This means the community should contribute to defining research problems and strategies in response to their own self-identified needs and concerns.

To make sense of this principle I will draw on lessons from my own research area in health communication. This is a tricky one for health researchers. It requires rethinking hierarchical models where the “expert “ decides what the community wants and needs. For example, your data or a government policy might argue heart disease is a high priority but does the community agree? My mantra is start where the people are. Spend time talking with grassroots groups and community members to prioritise the issues that they perceive as priorities and work from there.

As part of my research I directed a diabetes prevention documentary targeted at Maori at risk of the disease. Ministry of Health recommendations are for thirty minutes of moderate intensity physical activity at least five days a week. However, my research found this was an unrealistic goal given that focus group participants reported participating in little if any physical activity. Community health workers told me they recommend small and incremental steps to their clients. As a result, the documentary messaging focused on incremental changes in diet and exercise. Rather than setting unrealistic goals we recommended targets like taking the stairs rather than the escalator or getting up and moving during commercial breaks.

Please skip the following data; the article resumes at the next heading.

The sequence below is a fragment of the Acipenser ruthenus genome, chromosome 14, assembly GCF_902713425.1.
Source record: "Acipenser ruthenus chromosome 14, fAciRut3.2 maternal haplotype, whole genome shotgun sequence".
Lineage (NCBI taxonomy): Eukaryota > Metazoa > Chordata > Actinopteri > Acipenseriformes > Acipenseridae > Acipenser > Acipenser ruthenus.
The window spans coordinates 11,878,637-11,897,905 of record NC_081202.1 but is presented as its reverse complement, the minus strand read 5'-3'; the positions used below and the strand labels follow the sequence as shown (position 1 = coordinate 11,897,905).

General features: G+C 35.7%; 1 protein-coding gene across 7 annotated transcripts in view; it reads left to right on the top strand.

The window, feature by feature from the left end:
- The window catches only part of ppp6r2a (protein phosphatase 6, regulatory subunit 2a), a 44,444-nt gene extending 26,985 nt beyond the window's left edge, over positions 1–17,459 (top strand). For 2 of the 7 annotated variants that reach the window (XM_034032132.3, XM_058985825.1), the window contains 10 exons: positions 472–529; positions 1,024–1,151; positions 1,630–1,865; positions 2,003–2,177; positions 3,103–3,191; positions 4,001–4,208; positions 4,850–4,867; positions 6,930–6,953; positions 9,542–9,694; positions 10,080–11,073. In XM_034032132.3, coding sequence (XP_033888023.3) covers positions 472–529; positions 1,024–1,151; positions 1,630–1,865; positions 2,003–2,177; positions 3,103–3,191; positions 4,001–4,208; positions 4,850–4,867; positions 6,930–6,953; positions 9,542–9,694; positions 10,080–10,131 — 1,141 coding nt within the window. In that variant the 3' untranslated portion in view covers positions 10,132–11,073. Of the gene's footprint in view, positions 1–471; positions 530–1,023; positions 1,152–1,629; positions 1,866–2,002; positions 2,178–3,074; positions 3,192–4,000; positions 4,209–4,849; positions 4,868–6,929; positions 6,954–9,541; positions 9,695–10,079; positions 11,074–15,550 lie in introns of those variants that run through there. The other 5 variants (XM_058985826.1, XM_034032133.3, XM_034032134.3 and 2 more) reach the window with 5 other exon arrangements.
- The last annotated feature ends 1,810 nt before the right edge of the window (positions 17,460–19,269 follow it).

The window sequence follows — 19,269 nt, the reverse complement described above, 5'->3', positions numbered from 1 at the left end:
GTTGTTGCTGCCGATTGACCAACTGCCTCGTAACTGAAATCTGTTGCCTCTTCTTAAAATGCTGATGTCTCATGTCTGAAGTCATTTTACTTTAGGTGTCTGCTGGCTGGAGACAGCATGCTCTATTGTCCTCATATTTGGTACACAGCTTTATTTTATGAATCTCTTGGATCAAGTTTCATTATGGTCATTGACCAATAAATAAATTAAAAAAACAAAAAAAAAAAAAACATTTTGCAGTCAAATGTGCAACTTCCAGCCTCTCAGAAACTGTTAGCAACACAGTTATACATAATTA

The relevance principle is particularly important at the early stages of planning health promotion campaigns where creative strategies are being conceptualised. A major finding from my own research is that while they are one of the most critical conditions for effective health interventions, health behaviour theories are rarely utilised and if they are, they are often poor fits for indigenous communities.

I would argue the most effective health communication consults the community throughout the entire process and doesn’t confine a community voice to focus groups that are there to merely validate a creative idea.

Focus group interview guides can often be strengthened by consulting the experts-the community members themselves. During my individual interviews with community health workers I always left time to consult them on my working interview guide for focus groups. As a result valuable insights were gained. For example, the word exercise was completely removed from the questions and replaced with the more inclusive “movement.” This semantic shift reframed the later discussions and encouraged participants to identify and discuss a broader array of daily physical activity. This resulted in richer and more meaningful data at later stages when designing the messaging for the documentary.